A pointillism style for the non-photorealistic display of augmented reality scenes

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URI: http://nbn-resolving.de/urn:nbn:de:bsz:21-opus-17205
Dokumentart: Report
Date: 2005
Source: WSI ; 2005 ; 5
Language: English
Faculty: 7 Mathematisch-Naturwissenschaftliche Fakultät
Department: Sonstige - Informations- und Kognitionswissenschaften
DDC Classifikation: 004 - Data processing and computer science
Keywords: Erweiterte Realität <Informatik> , Computergraphik
Other Keywords: Nicht-photorealistisches Rendering , Pointillismus
Non-Photorealistic Rendering , Brush Stroke Stylization , Pointillism
License: http://tobias-lib.uni-tuebingen.de/doku/lic_mit_pod.php?la=de http://tobias-lib.uni-tuebingen.de/doku/lic_mit_pod.php?la=en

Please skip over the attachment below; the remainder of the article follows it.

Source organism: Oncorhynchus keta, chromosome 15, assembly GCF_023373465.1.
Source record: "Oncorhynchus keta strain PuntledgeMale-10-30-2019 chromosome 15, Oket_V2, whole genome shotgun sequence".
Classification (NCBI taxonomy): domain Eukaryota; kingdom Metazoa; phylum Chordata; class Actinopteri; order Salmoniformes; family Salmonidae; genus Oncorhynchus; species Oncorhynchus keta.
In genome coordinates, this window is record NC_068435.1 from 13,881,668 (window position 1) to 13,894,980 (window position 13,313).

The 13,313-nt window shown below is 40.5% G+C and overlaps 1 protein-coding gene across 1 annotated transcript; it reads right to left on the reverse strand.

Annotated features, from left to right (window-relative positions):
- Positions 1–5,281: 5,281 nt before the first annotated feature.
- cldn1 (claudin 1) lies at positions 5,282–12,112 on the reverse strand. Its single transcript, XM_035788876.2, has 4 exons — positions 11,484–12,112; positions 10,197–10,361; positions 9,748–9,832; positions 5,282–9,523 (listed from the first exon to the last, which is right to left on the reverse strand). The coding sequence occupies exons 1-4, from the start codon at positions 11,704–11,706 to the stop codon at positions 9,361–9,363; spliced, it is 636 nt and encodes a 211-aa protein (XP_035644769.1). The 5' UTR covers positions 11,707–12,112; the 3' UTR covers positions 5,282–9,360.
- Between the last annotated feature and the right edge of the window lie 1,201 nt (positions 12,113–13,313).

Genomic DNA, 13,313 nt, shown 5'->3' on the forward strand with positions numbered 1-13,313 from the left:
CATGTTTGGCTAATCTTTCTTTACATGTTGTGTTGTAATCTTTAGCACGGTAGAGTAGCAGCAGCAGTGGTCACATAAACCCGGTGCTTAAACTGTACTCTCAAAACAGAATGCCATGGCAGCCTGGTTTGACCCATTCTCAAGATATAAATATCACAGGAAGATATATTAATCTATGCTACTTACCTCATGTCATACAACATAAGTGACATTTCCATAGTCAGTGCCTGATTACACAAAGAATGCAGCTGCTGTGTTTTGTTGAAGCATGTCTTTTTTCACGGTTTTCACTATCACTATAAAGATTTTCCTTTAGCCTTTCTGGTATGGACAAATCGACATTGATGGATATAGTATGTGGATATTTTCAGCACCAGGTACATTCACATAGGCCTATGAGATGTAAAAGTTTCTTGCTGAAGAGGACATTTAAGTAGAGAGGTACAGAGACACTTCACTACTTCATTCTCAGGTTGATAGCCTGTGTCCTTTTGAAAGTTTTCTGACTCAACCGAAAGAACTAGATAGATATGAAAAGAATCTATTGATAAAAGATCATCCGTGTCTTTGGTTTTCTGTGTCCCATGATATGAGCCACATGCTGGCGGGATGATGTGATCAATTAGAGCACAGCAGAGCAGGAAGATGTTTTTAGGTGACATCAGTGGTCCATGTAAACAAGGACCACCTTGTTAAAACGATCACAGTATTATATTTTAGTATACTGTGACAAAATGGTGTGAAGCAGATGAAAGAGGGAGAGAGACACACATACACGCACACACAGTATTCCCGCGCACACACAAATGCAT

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The ultimate goal of augmented reality is to provide the user with a view of the surroundings enriched by virtual objects. Practically all augmented reality systems rely on standard real-time rendering methods for generating the images of virtual scene elements. Although such conventional computer graphics algorithms are fast, they often fail to produce sufficiently realistic renderings. The use of simple lighting and shading methods, as well as the lack of knowledge about actual lighting conditions in the real surroundings, cause virtual objects to appear artificial. We have recently proposed a novel approach for generating augmented reality images. Our method is based on the idea of applying stylization techniques for reducing the visual realism of both the camera image and the virtual graphical objects. Special non-photorealistic image filters are applied to the camera video stream. The virtual scene elements are rendered using non-photorealistic rendering methods. Since both the camera image and the virtual objects are stylized in a corresponding way, they appear very similar. As a result, graphical objects can become indistinguishable from the real surroundings. Here, we present a new method for the stylization of augmented reality images. This approach generates a painterly "brush stroke" rendering. The resulting stylized augmented reality video frames look similar to paintings created in the "pointillism" style. We describe the implementation of the camera image filter and the non-photorealistic renderer for virtual objects. These components have been newly designed or adapted for this purpose. They are fast enough for generating augmented reality images in real-time and are customizable. The results obtained using our approach are very promising and show that it improves immersion in augmented reality.

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